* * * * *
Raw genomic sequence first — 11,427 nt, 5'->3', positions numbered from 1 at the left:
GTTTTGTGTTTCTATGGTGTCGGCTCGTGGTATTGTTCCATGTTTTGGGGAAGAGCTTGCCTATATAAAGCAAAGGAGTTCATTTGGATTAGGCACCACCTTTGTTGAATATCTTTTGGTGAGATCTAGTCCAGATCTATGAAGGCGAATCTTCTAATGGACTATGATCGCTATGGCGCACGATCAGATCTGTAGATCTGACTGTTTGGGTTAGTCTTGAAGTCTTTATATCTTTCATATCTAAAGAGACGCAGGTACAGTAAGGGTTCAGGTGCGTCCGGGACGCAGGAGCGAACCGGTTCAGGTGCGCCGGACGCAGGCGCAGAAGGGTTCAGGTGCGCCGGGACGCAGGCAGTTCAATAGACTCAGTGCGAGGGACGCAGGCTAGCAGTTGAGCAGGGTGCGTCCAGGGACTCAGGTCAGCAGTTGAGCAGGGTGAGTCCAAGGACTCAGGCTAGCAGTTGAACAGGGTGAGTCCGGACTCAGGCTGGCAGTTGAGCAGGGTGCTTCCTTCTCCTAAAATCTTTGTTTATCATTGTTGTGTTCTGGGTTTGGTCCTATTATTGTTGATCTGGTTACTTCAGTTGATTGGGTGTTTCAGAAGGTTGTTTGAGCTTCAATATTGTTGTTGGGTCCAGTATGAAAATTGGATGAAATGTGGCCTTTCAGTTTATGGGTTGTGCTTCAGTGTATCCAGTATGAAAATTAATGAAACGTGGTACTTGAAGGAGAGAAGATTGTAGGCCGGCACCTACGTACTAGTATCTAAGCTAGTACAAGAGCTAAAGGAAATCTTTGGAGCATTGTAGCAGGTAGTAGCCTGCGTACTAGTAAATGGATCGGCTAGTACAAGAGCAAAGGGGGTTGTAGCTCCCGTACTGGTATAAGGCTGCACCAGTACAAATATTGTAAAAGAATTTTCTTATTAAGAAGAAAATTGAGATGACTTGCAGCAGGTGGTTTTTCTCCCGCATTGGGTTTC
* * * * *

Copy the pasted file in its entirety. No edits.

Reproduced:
Raw genomic sequence first — 11,427 nt, 5'->3', positions numbered from 1 at the left:
GTTTTGTGTTTCTATGGTGTCGGCTCGTGGTATTGTTCCATGTTTTGGGGAAGAGCTTGCCTATATAAAGCAAAGGAGTTCATTTGGATTAGGCACCACCTTTGTTGAATATCTTTTGGTGAGATCTAGTCCAGATCTATGAAGGCGAATCTTCTAATGGACTATGATCGCTATGGCGCACGATCAGATCTGTAGATCTGACTGTTTGGGTTAGTCTTGAAGTCTTTATATCTTTCATATCTAAAGAGACGCAGGTACAGTAAGGGTTCAGGTGCGTCCGGGACGCAGGAGCGAACCGGTTCAGGTGCGCCGGACGCAGGCGCAGAAGGGTTCAGGTGCGCCGGGACGCAGGCAGTTCAATAGACTCAGTGCGAGGGACGCAGGCTAGCAGTTGAGCAGGGTGCGTCCAGGGACTCAGGTCAGCAGTTGAGCAGGGTGAGTCCAAGGACTCAGGCTAGCAGTTGAACAGGGTGAGTCCGGACTCAGGCTGGCAGTTGAGCAGGGTGCTTCCTTCTCCTAAAATCTTTGTTTATCATTGTTGTGTTCTGGGTTTGGTCCTATTATTGTTGATCTGGTTACTTCAGTTGATTGGGTGTTTCAGAAGGTTGTTTGAGCTTCAATATTGTTGTTGGGTCCAGTATGAAAATTGGATGAAATGTGGCCTTTCAGTTTATGGGTTGTGCTTCAGTGTATCCAGTATGAAAATTAATGAAACGTGGTACTTGAAGGAGAGAAGATTGTAGGCCGGCACCTACGTACTAGTATCTAAGCTAGTACAAGAGCTAAAGGAAATCTTTGGAGCATTGTAGCAGGTAGTAGCCTGCGTACTAGTAAATGGATCGGCTAGTACAAGAGCAAAGGGGGTTGTAGCTCCCGTACTGGTATAAGGCTGCACCAGTACAAATATTGTAAAAGAATTTTCTTATTAAGAAGAAAATTGAGATGACTTGCAGCAGGTGGTTTTTCTCCCGCATTGGGTTTC